How dense is too dense, and should rules from decades ago constrain growth in a city changing as fast as Charlotte?
Those are the questions at issue in a lawsuit over an upscale townhouse development in the Elizabeth neighborhood. It’s the latest fight over development in an area that’s booming, where the forces of growth are bumping up against established neighborhoods with many long-time homeowners.
Paul Shipley, president of the Elizabeth Community Association, said the area has been grappling with a big influx of new construction in recent years, as developers look to build apartments and townhouses in the area barely over a mile outside of uptown.
The group filed suit last week against Pulte Homes, the developer behind 124 new townhouses planned at Kenmore and Dotger avenues.
The townhouses are under construction on the former site of the Martha Washington Apartment Homes, 82 privately owned rentals that dated to 1940. Rent there averaged well under $1,000 a month, with some as low as $500 or $600 a month.
“The neighborhood certainly doesn’t like the plan,” he said. The Pulte houses, built under the John Wieland Homes upscale brand, would be tightly clustered onto the site, violating deed restrictions that date back 80 years against subdividing lots that small, Shipley said.
Pulte bought the apartments this year for $9.8 million and demolished them. The townhouses at Elizabeth Glen will start in the high $400,000s and go up to the $600,000s, Pulte has said.
The first townhouses are expected to be complete in fall 2019, and earth-movers are already busy clearing and grading the 10-acre site. Many of the large trees have been cut down, though others remain on the property’s interior.
The lawsuit alleges that Pulte’s plan to subdivide the land into 124 lots will violate deed restrictions dating to 1938. Those restrictions, which the lawsuit said remain “in full force and effect,” forbid the subdivision of the property into lots with frontage narrower than 50 feet and forbid residences constructed closer than 35 feet to the front and 7 feet to the side property lines.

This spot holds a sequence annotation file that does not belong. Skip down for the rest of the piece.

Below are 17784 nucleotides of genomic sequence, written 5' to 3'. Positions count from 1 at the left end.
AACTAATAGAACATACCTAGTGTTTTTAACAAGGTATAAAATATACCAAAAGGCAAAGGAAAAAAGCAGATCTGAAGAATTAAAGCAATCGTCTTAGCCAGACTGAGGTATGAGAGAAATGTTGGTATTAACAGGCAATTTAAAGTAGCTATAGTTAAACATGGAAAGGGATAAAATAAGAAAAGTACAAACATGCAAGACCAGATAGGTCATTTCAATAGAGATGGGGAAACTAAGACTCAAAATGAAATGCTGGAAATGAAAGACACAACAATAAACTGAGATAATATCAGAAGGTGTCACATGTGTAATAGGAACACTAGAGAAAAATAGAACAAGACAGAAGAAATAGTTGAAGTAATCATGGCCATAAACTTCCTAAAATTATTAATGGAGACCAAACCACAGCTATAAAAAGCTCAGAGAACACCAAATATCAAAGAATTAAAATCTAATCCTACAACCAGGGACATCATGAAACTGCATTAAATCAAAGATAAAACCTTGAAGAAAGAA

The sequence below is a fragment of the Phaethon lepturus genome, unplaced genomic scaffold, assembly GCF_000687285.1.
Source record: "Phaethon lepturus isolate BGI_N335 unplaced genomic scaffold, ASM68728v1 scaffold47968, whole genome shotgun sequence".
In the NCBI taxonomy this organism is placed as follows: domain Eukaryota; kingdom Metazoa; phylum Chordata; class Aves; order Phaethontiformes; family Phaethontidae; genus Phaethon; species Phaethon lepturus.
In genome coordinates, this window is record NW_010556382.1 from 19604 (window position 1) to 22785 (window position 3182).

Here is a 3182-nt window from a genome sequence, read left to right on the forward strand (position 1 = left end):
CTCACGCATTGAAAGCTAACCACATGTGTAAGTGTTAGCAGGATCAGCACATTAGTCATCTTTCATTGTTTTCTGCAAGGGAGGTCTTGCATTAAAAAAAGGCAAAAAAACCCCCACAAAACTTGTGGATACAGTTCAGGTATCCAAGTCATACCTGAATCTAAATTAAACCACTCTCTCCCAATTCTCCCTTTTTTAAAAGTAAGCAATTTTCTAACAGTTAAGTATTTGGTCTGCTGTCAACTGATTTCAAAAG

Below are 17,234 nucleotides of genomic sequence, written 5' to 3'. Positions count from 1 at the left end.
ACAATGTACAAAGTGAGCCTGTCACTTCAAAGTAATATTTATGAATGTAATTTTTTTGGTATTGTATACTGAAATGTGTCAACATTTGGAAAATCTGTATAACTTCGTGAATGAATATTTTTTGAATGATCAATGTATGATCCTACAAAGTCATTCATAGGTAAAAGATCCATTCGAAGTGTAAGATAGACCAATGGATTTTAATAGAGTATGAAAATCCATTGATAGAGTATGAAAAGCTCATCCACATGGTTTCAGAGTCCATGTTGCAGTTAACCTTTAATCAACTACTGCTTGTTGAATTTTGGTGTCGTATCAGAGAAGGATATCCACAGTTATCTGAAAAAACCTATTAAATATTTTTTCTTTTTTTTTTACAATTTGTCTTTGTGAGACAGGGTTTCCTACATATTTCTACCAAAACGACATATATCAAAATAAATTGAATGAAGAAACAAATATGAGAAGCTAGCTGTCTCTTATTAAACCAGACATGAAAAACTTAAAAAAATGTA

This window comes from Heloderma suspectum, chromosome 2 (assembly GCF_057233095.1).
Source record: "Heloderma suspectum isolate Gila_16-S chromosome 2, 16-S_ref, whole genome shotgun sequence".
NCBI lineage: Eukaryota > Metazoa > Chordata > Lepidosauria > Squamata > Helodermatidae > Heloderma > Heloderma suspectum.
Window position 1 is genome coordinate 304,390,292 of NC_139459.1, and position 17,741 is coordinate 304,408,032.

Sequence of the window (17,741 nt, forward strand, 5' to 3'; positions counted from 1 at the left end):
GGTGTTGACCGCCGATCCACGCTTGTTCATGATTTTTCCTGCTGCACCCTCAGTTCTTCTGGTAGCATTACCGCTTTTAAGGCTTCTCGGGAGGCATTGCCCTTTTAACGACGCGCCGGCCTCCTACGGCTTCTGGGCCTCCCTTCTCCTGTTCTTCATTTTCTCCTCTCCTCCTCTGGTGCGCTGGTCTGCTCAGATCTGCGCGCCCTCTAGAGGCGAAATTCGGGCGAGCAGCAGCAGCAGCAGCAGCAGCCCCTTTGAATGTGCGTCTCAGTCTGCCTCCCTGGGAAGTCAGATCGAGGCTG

The lawsuit says the neighborhood association is seeking a judgment that the restrictions are enforceable and should be followed, and prohibiting Pulte from building anything there that violates those restrictions.
A Pulte spokeswoman said in a statement that the company is hopeful it can reach an agreement with neighbors.
“At this time, we are working to address the concerns brought forward by the Elizabeth Community Association,” said Macey Kessler. “We are optimistic that we will be able to reach a mutually beneficial agreement soon. Our top priority is to continue to make a positive impact in the communities where we build.”
Shipley said a development that follows the patterns of the surrounding neighborhood on its edges but has a denser layout in its interior could work.
“The stuff that touches the neighborhood ... that should be compatible,” he said. “To us, that’s a reasonable compromise to allow them the density they’re looking for.”
Other skirmishes about new developments — specifically taller, denser developments — have broken out recently in Elizabeth and the surrounding neighborhoods.
It’s a reflection of the tension between strong demand from people who want to live close to the city’s center — encouraging denser developments — and residents who are already there and don’t want to see the fabric of their neighborhoods change.
Less than a mile away, at Seventh Street and Caswell Road, a developer’s plans to demolish the former Jackalope Jacks building and construct 200 apartments, plus more retail, ran into a buzz saw of neighborhood opposition. The developer, Faison, eventually won approval from City Council for a scaled-down plan with 100 apartments, later reduced to 47.
The site was cleared, but it remains empty, which Faison executives attributed to rising construction costs that make it infeasible to build now.
Nearby, a 20-story office tower and 240-room hotel won approval this year on a block bounded by Third and Fourth streets, between Baldwin Avenue and Queens Road. The 299-foot tower drew opposition from the Elizabeth, Myers Park and Cherry neighborhoods, where people said they feared it would set the stage for more tall, dense buildings outside of uptown.